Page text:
Fiat 600e

Many drivers will have had enough of unnecessarily rapid electric cars gunning about the place, so the 600e’s unashamed focus on comfort, efficiency and style is fine by us. The interior dash fascia is ultimately the same as that in the Jeep Avenger, but that’s no bad thing.

Fiat’s own touches, like its familiar oval dashboard, rounded dial cluster and Fiat-branded seats make for a charming cabin. In fact, the Fiat 600e has one of the most welcoming and comfortable interiors of the Stellantis EV line-up. 

The painted insert – a smart, matt, ivory colour in top-spec La Prima that matches the cream and electric blue leatherette upholstery very nicely – draws your eye but doesn’t look tacky, and all the major touch points feel pleasantly tactile.

Sure, some of the plastics lower down feel cheap, and the magnetic, flip and fold cubby cover that’s reminiscent of an iPad case may not be to everyone’s tastes but we don’t mind it.

It all looks modern and not boring, and – praise be to the gods of ergonomics (pretty sure they’re German and not Italian) – there are physical air-con controls. The new 10.25in Uconnect touchscreen infotainment isn’t bad, either.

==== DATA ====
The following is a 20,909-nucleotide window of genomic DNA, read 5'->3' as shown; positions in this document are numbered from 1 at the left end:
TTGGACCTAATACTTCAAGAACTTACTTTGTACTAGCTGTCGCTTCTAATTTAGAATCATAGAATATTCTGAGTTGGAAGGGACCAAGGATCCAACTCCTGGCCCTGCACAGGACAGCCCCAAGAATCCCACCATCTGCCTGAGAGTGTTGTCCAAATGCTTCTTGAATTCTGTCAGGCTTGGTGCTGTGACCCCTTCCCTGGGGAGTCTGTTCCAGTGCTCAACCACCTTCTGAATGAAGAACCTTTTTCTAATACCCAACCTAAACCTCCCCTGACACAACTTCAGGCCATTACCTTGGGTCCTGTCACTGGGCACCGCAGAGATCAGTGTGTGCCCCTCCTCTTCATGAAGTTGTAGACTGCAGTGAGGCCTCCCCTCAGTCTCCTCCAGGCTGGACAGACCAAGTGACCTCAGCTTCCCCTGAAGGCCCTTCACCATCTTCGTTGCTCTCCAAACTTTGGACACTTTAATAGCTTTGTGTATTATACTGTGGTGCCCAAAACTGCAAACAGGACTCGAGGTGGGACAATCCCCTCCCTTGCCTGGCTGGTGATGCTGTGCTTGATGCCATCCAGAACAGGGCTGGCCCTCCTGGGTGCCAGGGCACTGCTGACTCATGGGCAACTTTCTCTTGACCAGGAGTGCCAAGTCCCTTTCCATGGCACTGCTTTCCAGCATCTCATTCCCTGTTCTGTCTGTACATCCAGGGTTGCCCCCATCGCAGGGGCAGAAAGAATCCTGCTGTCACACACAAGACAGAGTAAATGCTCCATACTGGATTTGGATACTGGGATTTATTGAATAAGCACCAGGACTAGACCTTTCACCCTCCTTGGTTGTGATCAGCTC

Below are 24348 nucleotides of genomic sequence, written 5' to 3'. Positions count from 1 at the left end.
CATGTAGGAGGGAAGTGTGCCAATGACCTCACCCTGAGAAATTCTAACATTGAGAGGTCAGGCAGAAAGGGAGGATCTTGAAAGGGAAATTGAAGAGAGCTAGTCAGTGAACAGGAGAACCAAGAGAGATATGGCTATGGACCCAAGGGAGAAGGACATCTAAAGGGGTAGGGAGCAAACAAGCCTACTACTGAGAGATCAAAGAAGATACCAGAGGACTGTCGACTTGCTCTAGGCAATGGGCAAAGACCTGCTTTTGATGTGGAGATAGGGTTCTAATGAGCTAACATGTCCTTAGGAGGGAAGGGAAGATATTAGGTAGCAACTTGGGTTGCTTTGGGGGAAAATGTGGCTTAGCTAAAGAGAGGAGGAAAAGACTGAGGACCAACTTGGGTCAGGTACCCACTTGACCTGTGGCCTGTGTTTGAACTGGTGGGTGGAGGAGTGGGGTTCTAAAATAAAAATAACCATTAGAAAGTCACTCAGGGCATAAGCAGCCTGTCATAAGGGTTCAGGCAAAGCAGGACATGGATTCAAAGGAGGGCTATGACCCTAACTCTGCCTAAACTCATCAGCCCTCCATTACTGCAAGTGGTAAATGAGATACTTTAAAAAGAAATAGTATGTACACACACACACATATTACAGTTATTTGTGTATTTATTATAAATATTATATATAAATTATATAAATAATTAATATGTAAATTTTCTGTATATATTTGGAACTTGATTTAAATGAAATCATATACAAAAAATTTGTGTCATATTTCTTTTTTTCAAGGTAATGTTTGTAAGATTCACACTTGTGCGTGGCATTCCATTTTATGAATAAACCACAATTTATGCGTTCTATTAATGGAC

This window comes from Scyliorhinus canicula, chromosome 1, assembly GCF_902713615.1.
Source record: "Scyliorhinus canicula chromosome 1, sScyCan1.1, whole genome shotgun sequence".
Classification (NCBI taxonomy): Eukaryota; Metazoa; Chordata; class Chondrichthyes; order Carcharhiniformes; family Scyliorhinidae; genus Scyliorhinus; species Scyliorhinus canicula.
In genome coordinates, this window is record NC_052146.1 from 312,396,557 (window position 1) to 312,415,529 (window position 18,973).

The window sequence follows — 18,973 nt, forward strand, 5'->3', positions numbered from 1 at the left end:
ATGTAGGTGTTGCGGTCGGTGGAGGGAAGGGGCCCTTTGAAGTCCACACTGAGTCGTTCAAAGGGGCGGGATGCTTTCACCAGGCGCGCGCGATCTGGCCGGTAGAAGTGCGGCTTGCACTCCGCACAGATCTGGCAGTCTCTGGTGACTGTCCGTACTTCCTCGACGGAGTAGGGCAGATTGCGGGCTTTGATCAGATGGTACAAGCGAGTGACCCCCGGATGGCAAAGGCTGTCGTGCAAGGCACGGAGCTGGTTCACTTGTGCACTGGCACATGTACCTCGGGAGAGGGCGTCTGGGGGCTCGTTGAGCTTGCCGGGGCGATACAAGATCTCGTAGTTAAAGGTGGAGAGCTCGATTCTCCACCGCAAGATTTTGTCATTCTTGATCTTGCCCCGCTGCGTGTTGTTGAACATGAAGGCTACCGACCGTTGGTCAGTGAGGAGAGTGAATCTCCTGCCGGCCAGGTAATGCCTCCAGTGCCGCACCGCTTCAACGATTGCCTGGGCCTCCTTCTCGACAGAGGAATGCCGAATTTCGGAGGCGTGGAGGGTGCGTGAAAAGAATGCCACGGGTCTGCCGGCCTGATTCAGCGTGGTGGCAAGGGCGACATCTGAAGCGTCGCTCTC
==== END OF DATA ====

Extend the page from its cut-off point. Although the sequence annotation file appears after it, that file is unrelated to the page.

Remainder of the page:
The graphics are clear and it’s easy to hop between functions, but even our most tech-savvy driver found it wasn’t the most intuitive unit on the market, with some confusing gestures and menus. This is circumvented fairly easily, though, given you get wireless Apple CarPlay and Android Auto, even on the lower-rung 600e (RED) model.

We’ve established that Fiat loves a PR statement, and it continues when it describes the 600e’s interior. The brand says it fulfils a “500 plus 100 reasons” ethos, which implies more space while retaining all the features that makes the smaller 500 so characterful and driveable.

It’s certainly spacious enough, with plenty of headroom in the front and rear, but while there’s room for three in the back it might get a bit tight for some.

It’s not as spacious as the Cupra Born or VW ID 3, or even the MG 4 and Nissan Leaf, but not far off those last two at all, and it’s a bit more compact and – at 1520kg – not too hefty by the standards of family EVs.

You’ll still get an average-sized adult sat comfortably behind a tall driver, or two chunky car seats will slot in just fine.

The boot is a practical shape, measuring 360 litres – great for light family motoring and/or medium-sized dog duties, although it’s annoying that the variable boot floor isn’t standard on the base 600e. 

This feature lifts the boot floor to be flush with the load lip and the 60/40 split rear seat backs when they’re folded, and it creates some useful underfloor cable storage.

The 600e’s boot is similar to the 363 litres in the MG 4 but down on the Cupra Born’s 385 litres. The smaller Vauxhall Corsa, meanwhile, comes in at 267 litres, and the GWM Ora 03 has an even smaller 228-litres. 


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